Computer data storage company EMC Corp. grew its business the fastest—28%—in the Asia-Pacific region, including Japan and Australia, in 2006. India is not yet a big part of the growth, but EMC’s president of Asia-Pacific and Japan Steven Leonard says it is an important country for the Massachusetts-based company for at least two reasons: a fast-growing customer base and global product development from its India offices. Leonard tells Mint that to boost growth, EMC is considering a version of its products with less features, tailor-made for small and medium sized customers. Edited excerpts:
Tell us about the importance of India for EMC?
India is important to EMC in a variety of ways. Firstly, it is important for us in Asia-Pacific and Japan as India represents one of the fastest-growing regions for our South Asian markets as we focus on developing our business potential with firms such as ICICI Bank Ltd and State Bank of India. It is important enough to us from the intellectual capability perspective to have announced a $500 million (Rs2,300 crore then) investment a year ago for some substantial engineering development capabilities; we recently acquired Hyderabad-based Valyd Software through our security division for encryption development. India is a source of engineering capability for worldwide development of products. It is also important to us from the business support perspective—financial operations, customer support and service.
India is a source of engineering capability for worldwide development of products
An IDC study predicts digital information—161 billion gigabytes in 2006—will grow sixfold by 2010, nearly 70% of which will be created by individuals. How do you look at leveraging this potential?
Information that is created and replicated has to be managed, stored and protected. How do you deal with such large volumes of information? For instance, most of the rich media information like on (video portal) YouTube is created by individuals, but has to be managed by companies. This expands complications. Around 75% of intellectual property inside corporations is in emails and is unstructured. EMC, through its 24 acquisitions in the past three years, has got 21 software companies and some services companies. The intention is to continue to expand and develop our overall portfolio in information infrastructure management.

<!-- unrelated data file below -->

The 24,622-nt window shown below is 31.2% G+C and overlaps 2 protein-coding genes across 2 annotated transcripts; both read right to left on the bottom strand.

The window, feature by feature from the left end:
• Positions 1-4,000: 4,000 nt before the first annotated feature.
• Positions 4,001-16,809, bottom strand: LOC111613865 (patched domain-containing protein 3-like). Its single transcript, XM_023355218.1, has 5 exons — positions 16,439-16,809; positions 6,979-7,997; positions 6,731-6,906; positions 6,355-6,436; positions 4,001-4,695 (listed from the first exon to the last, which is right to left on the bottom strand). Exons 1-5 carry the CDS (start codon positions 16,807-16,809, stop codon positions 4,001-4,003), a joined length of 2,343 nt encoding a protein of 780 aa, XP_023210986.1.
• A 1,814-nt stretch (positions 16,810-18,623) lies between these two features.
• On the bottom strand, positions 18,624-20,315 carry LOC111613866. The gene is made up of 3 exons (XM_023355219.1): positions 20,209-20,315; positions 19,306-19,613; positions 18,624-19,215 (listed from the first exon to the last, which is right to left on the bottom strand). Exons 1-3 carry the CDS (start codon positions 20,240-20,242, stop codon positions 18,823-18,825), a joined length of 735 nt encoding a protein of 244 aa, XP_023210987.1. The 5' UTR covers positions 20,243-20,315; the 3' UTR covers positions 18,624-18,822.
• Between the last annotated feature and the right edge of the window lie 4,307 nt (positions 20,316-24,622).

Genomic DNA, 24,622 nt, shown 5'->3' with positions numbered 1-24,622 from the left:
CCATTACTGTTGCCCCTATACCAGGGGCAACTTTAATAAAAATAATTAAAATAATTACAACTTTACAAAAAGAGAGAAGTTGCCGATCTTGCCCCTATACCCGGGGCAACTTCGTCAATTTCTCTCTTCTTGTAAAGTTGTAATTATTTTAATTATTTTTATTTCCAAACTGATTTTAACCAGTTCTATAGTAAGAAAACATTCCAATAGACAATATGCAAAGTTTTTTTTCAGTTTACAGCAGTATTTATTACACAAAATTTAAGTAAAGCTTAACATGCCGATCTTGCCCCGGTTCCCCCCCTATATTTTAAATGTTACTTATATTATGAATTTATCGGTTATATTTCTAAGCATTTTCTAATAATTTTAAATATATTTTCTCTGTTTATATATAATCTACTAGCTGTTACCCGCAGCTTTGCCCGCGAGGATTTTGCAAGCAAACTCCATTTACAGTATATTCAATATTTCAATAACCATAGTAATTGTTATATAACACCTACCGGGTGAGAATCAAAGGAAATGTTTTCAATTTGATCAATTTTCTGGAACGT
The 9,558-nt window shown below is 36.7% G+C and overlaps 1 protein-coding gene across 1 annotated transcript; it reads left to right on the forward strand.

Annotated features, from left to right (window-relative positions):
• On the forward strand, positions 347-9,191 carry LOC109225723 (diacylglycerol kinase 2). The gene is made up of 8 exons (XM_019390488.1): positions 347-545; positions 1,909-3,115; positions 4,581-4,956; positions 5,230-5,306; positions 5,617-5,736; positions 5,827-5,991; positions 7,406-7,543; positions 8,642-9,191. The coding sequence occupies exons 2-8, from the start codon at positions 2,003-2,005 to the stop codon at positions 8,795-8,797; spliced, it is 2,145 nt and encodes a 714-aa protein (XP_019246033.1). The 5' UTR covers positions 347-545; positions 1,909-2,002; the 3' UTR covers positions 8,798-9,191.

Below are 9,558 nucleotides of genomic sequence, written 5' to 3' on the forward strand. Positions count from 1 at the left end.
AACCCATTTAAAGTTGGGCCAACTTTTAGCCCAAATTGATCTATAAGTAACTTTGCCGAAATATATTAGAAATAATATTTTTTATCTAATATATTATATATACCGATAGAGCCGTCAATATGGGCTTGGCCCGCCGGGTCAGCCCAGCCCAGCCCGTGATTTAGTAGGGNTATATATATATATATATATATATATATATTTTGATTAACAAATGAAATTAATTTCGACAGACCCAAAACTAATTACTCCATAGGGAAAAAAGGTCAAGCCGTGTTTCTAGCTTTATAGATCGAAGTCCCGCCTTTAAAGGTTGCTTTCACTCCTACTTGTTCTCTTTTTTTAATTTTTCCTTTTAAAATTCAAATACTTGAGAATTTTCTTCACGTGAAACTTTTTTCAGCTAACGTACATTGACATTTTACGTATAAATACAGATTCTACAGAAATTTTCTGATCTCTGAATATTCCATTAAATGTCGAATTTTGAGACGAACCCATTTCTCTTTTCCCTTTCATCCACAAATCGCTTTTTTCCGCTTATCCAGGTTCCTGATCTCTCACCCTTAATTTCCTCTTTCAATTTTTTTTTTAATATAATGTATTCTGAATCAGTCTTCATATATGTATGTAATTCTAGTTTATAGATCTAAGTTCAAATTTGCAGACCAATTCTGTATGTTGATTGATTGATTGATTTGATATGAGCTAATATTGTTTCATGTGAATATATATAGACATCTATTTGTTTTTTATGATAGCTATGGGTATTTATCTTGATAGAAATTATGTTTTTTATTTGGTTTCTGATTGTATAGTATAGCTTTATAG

How have you transitioned from being essentially a storage hardware company into a firm that looks at information and infrastructure management? What is your strategy going forward?
Three-four years ago, we were helping companies store information in tiered structures so as to find less costly ways to store information. Storing, protecting, optimizing efficiencies and leveraging content have since become the core dimensions of EMC's information infrastructure business. Today, the issue is of protecting information from misuse, from unauthorized access, from inappropriate sharing and from hackers; applications and business intelligence is left to other companies. The challenges in this transition are the cultural issues of bringing together some 20-odd companies and integrating them under one umbrella; not only small and large company integration, but also hardware and software company integration.About 46% of EMC’s revenues come from hardware, and the rest from software and services.
How easy is it for you to sell your products in India?
It depends partly on the customer’s business maturity. The more the market has been familiar with some of these topics and valued them, it is a very direct conversation because we bring a very powerful answer to their problems.
In the mid-tier and SME (small and medium enterprise) market in India, these issues will be much more in the education section.
For example, the Indian Evidence Act lays down some very specific requirements that companies have to follow. Emails are covered by the law, but even some larger firms have a different understanding of what is required underthe law.
But bulk of the Indian opportunity is in the SME space...
We are also trying to understand how best we should position our capabilities in an appropriate way and whether we should create product offerings like a ‘lite’ (lighter variants with less number of features) version of some of our technologies. It will take a few more years for the SME market to continue moving further up into that business environment where records retention, legal discovery and effectiveness of business content will become more important at the lowest cost.